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Supreme Court may reign in False Claims Act
Circuit court decisions may compel the high court to act, says qui tam expert
The Supreme Court is set to hear arguments next month on the issue of whether municipal entities are immune from False Claims Act (FCA) suits brought by qui tam relators. The outcome could have a significant impact on state and local hospitals.
While the court’s decision will directly affect local government and quasi-government entities, it also will be closely watched by private entities subject to FCA enforcement, including health care providers, which have been the primary focus of the act, says FCA expert John Boese.
According to Boese, of Fried Frank in Washington, DC, the Department of Justice (DOJ) maintains that the federal government is free to sue state and local governments under the FCA, even though a majority of the Supreme Court held in the Stevens case two years ago that states are not "persons" subject to such suits when they are filed by qui tam relators. He points out that two district courts have held that municipalities are not "persons" subject to liability under the act, even if it is the DOJ alone that initiates the suit.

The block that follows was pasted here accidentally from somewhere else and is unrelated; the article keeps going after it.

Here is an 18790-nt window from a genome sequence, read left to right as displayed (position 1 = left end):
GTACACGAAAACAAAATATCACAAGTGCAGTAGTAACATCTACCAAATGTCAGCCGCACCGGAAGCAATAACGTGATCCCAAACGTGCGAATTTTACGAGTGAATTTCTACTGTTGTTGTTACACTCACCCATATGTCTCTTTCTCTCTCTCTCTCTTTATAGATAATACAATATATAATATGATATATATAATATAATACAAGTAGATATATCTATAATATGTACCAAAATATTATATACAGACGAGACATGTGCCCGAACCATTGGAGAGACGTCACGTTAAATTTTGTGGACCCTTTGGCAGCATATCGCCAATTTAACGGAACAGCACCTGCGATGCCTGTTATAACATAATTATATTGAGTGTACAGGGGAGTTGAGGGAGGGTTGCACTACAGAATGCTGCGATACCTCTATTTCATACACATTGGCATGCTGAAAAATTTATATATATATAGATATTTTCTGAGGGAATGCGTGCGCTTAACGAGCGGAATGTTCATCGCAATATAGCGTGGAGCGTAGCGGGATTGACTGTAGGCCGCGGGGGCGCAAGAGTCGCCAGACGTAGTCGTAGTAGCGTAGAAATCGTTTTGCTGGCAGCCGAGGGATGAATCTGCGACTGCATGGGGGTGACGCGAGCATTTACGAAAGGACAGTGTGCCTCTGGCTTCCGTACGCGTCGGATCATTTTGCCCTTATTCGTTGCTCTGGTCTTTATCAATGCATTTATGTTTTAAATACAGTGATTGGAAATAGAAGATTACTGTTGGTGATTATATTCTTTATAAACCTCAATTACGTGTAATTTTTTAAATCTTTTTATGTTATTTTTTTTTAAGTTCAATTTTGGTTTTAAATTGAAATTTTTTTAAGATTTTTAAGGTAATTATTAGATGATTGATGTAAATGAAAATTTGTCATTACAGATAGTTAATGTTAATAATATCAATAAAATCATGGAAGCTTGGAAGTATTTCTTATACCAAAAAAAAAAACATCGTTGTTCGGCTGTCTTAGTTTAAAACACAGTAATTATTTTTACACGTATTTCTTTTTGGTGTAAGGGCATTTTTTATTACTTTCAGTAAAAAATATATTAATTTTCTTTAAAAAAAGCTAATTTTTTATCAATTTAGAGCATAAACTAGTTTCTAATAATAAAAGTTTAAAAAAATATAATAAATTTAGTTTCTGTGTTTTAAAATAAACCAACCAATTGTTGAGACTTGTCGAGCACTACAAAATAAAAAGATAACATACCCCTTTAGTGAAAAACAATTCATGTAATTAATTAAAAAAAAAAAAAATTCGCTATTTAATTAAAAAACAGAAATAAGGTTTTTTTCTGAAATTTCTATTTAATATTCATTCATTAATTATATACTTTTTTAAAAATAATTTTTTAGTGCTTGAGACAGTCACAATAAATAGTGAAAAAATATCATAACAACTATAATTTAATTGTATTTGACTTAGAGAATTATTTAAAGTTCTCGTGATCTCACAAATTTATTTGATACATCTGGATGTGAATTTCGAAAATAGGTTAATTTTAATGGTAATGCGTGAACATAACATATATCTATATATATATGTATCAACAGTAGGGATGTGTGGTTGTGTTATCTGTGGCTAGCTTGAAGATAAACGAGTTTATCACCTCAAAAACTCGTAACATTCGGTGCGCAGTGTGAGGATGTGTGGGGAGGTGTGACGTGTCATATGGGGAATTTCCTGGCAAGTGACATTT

In the first Department of Justice suit against a county defendant, Boese says the court deferred judgment on the matter until after the Supreme Court issued its ruling in the Stevens case. In Stevens, the court ruled that states and state entities are not "persons" subject to liability under the FCA.
In an unpublished opinion that now is awaiting decision in an appeal to the Sixth Circuit, Boese says the district court held that it lacked jurisdiction over the DOJ’s FCA claims, because the county is not a person subject to liability under the act.
Like the majority of courts considering qui tam cases against county entities, Boese says the court held that counties are immune from FCA liability because the act’s damages are essentially punitive, and municipalities are immune from punitive liability. He adds that most courts have dismissed qui tam cases on that basis.
While the DOJ has tried to limit the focus in the upcoming case to qui tam cases against county entities, Boese predicts that several other decisions may encourage the Supreme Court to take a broader look at the status of county entities as "persons," just as it did when deciding the status of states in the Stevens case just two years ago.